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Adam Leitman Bailey, P.C. Featured in Chambers Associate 2017-18 Guide

By Adam Leitman Bailey


 June 19, 2017 

Chambers Associate 2017

Adam Leitman Bailey, P.C. is a small, gutsy firm operating in the buzzing world of New York real estate law.

New York real estate lawyer Adam Leitman Bailey founded the firm that bears his name in 2000 when he was just 29 years old. “Adam is a very passionate and strong person and he is definitely inspiring,” one of his associates told us. His clients and peers agree, as Chambers USA awards Bailey an individual ranking for his work in the New York real estate market.

This firm’s USP is clear: “We only practice real estate law. We practice one type of law in one state,” its website states. Attorneys here are primarily litigators, working on matters related to condos, landlord-tenant disputes and mortgage foreclosures, although there’s some transactional work too (mainly the buying and selling of residential property). “What I like about real estate law is that what you are working on is actually tangible – you can see it in real life,” one associate said. Another told us why they enjoy the litigious aspects of the work, proudly reporting that they had “found a lie in a deposition which the opposition had taken – it was the key to winning our case.”

Some of our associate interviewees had a background in the real estate world before joining the firm, but some did not. All were attracted to the firm’s entrepreneurial culture and the promise of being able to work independently early in their career.

Work & Offices

Juniors work within small specialized teams, usually consisting of a partner and one or two associates. The firm’s litigators – including juniors – are variously specialized in foreclosure, landlord-tenant, condominium/cooperative, title insurance, commercial real estate, and appellate matters. Clients include some well-known names like Verizon, Wells Fargo and Citibank, plus title insurance companies Stewart and Fidelity National. The firm also acts for many individual property owners, residents and apartment cooperatives.

“New York has a lot of foreclosure-related statutes,” a junior litigator in this field told us, “so we assist foreclosure clients from the beginning to make sure they are sending out 90-day pre-foreclosure notices and 30-day notices of demand. When a loan is ready to be referred for foreclosure we draft all the necessary documentation. If the borrower does not contest the action you move toward default judgment which is straightforward. When actions are contested it requires a lot of time and more litigation – a lot can go wrong so we need to pay a lot of attention to detail.” An associate who works on more general real estate disputes told us: “I have gravitated toward clients that have particular problems: property owners who want to stop construction taking place next door; or individuals who want to build something and their neighbor opposes it; or people who feel the cooperative board of their building is displaying favoritism.”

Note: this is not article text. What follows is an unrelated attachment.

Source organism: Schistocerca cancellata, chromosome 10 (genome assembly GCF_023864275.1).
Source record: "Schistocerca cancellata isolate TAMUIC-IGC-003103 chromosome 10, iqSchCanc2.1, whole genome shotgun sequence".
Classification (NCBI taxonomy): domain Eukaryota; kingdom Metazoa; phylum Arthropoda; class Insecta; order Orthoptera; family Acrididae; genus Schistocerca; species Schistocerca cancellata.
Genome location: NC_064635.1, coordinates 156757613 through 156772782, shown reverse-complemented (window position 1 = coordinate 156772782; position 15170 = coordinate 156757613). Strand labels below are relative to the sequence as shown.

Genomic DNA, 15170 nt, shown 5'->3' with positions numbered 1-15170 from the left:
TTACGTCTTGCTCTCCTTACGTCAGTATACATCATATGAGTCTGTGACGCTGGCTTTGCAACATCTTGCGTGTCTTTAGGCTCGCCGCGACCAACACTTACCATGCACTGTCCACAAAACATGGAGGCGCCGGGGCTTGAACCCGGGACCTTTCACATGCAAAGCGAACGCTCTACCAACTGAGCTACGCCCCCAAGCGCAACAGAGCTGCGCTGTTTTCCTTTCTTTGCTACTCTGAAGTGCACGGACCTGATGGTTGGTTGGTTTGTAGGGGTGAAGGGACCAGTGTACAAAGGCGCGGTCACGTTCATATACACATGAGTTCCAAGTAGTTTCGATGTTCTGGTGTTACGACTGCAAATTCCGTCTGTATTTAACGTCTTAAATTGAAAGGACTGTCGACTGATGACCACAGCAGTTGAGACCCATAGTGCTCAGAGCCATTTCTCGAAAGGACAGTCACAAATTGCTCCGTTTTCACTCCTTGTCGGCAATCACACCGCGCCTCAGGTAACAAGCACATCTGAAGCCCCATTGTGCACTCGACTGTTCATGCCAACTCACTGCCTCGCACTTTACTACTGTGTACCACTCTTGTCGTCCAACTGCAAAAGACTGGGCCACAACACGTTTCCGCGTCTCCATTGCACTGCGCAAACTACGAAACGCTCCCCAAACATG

“I will review the case, come up with my own arguments and write the initial draft of a motion.”

All our interviewees noted the “hands-on experience” the firm gives them – “clients know me and I am their point of contact,” one junior told us. The structure of the firm means all associates technically work under a partner who supervises them. In practice, juniors are given a lot of independence. “I draft motions, replies, complaints, discovery demands…” one told us. “I also draft creative arguments: I will review the case, come up with my own arguments and write the initial draft of a motion.” Juniors also undertake oral arguments during hearings and may second-chair trials. “Some weeks I will be in court twice a week to argue a motion,” one reported.

Court visits are so frequent, in fact, that proximity to the Lower Manhattan courthouses is key to the firm’s location. It was previously located in the Equitable Building, one block from Wall Street, but moved to One Battery Park Plaza in March 2017, which is still within walking distance of the courts.

Hours & Pro Bono

Juniors said they usually arrive in the office at 9am (sometimes heading straight to court) and “normally leave at 7pm, sometimes at 8pm or 9pm.” Weekend and evening working does happen – the firm has a policy of responding to all client queries within 24 hours – although one source described staying till midnight as something which “happens once in a blue moon.” Another source said: “I don’t work to the exclusion of all else. The firm understands if I have things I need to do in my personal life.” That said, during office hours “you are constantly working and it’s fast-paced the whole time.”

“It’s fast-paced the whole time.”